Martin and I are fellow cookbook nerds and we both live with people who question the utility of using so much space for these books.  Martin’s solution:  each week a member of the family chooses a cookbook from the shelves and the other person in the family makes the recipe of their choice from that book. I’m excited to give this a try (though I’ll be doing most of the cooking).  There has been a less than enthusiastic response from the members of my family pod, but as you can see, we have a lot to work with.

We have a lot to work with.

Happy New Year!

Monday, Monday

Blah, blah; blah blah blah blah

Blah, blah; blah blah blah blah

Last Monday was a dreary day and I just couldn’t kick it in gear.  Keepers of family tradition might know what I’m talking about.  No sooner are the Thanksgiving leftovers put away, then the December holiday season ramps up with a vengeance.  Suddenly it’s the beginning of Advent (which we take seriously in our household) and time to order the holiday photo cards and calendars while Snapfish still has them on sale. Far-flung family members (who have also probably been caught by surprise) request Christmas wish lists via early morning and late night texts and the holiday pressure mounts.

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I had spent the rainy Sunday evening before happily peeling and chopping a leftover Thanksgiving pumpkin for a Turkish pumpkin soup while listening to the audio version of Salman Rushdie‘s new book Joseph Anton. I know some critics have said that the book falls prey to excessive name-dropping and self-promotion, but I haven’t  gotten there yet.  I am reveling in Rushdie’s evocative portrait of the artist as a young man. I find this book riveting.

So I should have been soothed and intellectually sated come Monday, but I wasn’t.  All day I lacked inspiration.  I decided to turn things around by preparing Marcella Hazen’s Braised Artichokes and Potatoes.

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To be fair, Marcella Hazen probably didn’t decide to cook this on a day when she had inadvertently double-booked herself to drive in two different carpools at the same time on opposite ends of the city at rush hour.

And I’m fairly certain that she didn’t have to pee while embarking  on the elaborate trimming protocol required to ensure that the artichokes are silky and tender and melt in your mouth.

I think of myself as possessing a reasonable amount of self-awareness, so, even though I was rushing to get the artichokes braising so they would be ready for D#2 to eat and digest before departing for basketball practice, I’m not sure why I didn’t take the time to pee before trimming. Years of traveling and living in the developing world, where the facilities have sometimes been of dubious hygienic quality, have made me a rapid peer of Olympic caliber. The bathroom at the Shalimar Gardens in Srinigar, circa 1987 remains etched in my memory, yet I traveled seemingly the whole of Cost Rica, circa 2006, in search of a dirty bathroom and couldn’t find one.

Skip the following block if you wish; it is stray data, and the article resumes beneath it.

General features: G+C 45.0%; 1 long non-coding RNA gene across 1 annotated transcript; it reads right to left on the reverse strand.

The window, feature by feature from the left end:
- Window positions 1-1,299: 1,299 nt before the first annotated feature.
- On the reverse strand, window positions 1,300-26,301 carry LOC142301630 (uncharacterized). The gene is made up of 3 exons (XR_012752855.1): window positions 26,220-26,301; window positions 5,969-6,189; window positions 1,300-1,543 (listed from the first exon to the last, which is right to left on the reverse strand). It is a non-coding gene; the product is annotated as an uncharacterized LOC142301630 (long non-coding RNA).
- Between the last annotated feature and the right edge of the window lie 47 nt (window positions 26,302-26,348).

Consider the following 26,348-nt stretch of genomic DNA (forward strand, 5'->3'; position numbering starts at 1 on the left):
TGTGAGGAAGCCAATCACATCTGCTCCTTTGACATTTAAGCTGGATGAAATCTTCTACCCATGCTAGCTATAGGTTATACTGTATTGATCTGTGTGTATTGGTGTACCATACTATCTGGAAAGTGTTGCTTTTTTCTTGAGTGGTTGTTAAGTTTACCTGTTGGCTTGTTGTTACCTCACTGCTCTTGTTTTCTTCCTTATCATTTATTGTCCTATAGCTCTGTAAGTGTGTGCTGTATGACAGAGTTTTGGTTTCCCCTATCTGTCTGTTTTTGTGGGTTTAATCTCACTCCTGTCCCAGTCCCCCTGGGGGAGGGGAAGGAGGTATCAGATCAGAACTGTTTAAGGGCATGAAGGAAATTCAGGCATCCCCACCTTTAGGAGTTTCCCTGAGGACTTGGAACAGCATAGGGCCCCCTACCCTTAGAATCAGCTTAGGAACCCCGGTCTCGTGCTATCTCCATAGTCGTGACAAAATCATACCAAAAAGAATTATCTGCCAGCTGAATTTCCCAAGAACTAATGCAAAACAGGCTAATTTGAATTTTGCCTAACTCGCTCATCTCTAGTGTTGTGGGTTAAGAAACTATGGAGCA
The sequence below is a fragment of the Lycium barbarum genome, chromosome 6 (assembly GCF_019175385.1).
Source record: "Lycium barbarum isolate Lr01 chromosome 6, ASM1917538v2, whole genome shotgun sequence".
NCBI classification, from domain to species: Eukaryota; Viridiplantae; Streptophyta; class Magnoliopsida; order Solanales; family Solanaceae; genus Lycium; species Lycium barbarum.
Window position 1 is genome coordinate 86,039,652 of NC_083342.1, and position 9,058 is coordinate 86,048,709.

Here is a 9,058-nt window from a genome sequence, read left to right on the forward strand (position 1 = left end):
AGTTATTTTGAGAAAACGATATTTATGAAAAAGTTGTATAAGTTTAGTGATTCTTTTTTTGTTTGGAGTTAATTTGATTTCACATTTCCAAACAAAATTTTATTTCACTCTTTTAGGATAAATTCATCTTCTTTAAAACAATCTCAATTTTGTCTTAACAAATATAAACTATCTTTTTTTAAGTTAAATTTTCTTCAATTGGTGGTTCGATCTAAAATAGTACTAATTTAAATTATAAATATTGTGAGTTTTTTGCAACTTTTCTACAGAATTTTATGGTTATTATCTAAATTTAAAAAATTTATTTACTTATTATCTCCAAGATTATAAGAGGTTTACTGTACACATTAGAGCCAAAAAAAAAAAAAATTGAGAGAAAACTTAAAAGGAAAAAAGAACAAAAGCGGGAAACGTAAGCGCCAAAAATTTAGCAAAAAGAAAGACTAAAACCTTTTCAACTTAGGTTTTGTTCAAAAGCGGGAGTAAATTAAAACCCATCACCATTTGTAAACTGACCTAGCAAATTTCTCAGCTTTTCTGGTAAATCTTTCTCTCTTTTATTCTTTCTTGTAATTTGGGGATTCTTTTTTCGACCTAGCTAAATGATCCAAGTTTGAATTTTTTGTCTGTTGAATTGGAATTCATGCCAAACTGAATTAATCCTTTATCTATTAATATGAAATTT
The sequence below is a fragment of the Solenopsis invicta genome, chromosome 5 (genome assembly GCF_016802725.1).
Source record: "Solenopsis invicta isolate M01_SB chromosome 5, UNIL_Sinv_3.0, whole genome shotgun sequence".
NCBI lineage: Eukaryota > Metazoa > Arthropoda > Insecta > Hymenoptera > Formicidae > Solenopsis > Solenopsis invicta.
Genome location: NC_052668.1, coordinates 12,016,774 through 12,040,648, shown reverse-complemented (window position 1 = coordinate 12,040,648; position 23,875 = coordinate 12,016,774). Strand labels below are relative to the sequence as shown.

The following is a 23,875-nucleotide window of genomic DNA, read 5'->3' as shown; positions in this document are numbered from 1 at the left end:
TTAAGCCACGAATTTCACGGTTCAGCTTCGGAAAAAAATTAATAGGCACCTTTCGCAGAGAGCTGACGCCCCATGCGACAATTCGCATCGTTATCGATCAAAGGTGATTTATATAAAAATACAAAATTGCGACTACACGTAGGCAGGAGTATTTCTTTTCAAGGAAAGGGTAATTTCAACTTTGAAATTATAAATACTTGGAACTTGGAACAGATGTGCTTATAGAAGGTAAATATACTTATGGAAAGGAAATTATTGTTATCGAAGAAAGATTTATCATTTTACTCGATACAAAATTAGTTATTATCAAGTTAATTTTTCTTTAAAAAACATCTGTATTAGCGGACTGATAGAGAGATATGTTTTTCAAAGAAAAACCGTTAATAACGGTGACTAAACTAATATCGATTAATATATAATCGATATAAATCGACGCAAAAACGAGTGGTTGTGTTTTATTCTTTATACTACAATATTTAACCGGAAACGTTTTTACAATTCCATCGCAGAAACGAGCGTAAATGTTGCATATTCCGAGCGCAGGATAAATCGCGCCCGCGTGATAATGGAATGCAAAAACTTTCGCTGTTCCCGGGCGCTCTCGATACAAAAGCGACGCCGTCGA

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But I digress.

The potatoes in the dish did indeed melt in our mouths, the artichokes, due to my hasty preparation, less so. But we enjoyed our dinner, which was accompanied by a pork tenderloin that I’d had the foresight to brine on that mellow Sunday night following the simple recipe from the Zuni Cafe cookbook.  If you remember nothing else, remember this:  Use Zuni’s wet brine, or something like it, whenever you plan to roast pork.  Use the Zuni Cafe dry brine recipe for roast turkey. You can screw up every other part of the meal and people will love you anyway if you follow these two meat preparations. Also, bring a sarong with you wherever you travel.  It can be helpful when you have to pee on the fly.

It was pouring on Tuesday and still lacking inspiration, I took our puppy Kobe for a very long walk.  A few blocks from home, C.S., a woman I hadn’t seen for a long time drove by and waved.  Then she pulled a U-turn and came back to tell me how much she had loved my blog post about the importance of pets. I hadn’t been aware she knew about, much less read my blog. “I’m so happy there are writers to help us make sense of our lives, ” she told me.

The week was looking up.

Buoyed by C.S., I decided to seek inspiration from other writers.  There was “I Want My Daughters Back,” a John Blumenthal essay on Huffington Post about the melancholy of the empty-nester, that made me temporarily appreciate the vicissitudes of life with Daughters #1 and #2.  There was the song “Same Love” by Seattle’s own Macklemore, a rousing rallying cry for supporters of same-sex marriage, which this week became officially legal in my home state of Washington. (If you have fifteen minutes to spare, watch the link to the NPR Tiny Desk concert with Macklemore, which I’ve posted at the end of this blog entry).

Image: Dow Constantine

There was this song by Shayna Cram, a young Foreign Service officer serving in Peshawar, Pakistan, who was inspired by  Malala Yousufzai, the teenage Pakistani schoolgirl shot by the Taliban after advocating education for girls.

And there was a long run on a surprisingly crisp and clear Saturday with Joseph Anton echoing in my ears. That night we dined on Joan Nathan’s potato latkes

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and played dreidel with our wooden dreidel that seems weighted so that everyone except Jeff always gets Nun.

Liked my braised artichokes, the night wasn’t perfect, but, it was a pretty good ending to the week.

On blah days and weeks, perhaps the writer who provides the best much-needed perspective is Judith Viorst, author of an impressive canon of work, including Alexander and the Terrible, Horrible, No Good, Very Bad Day.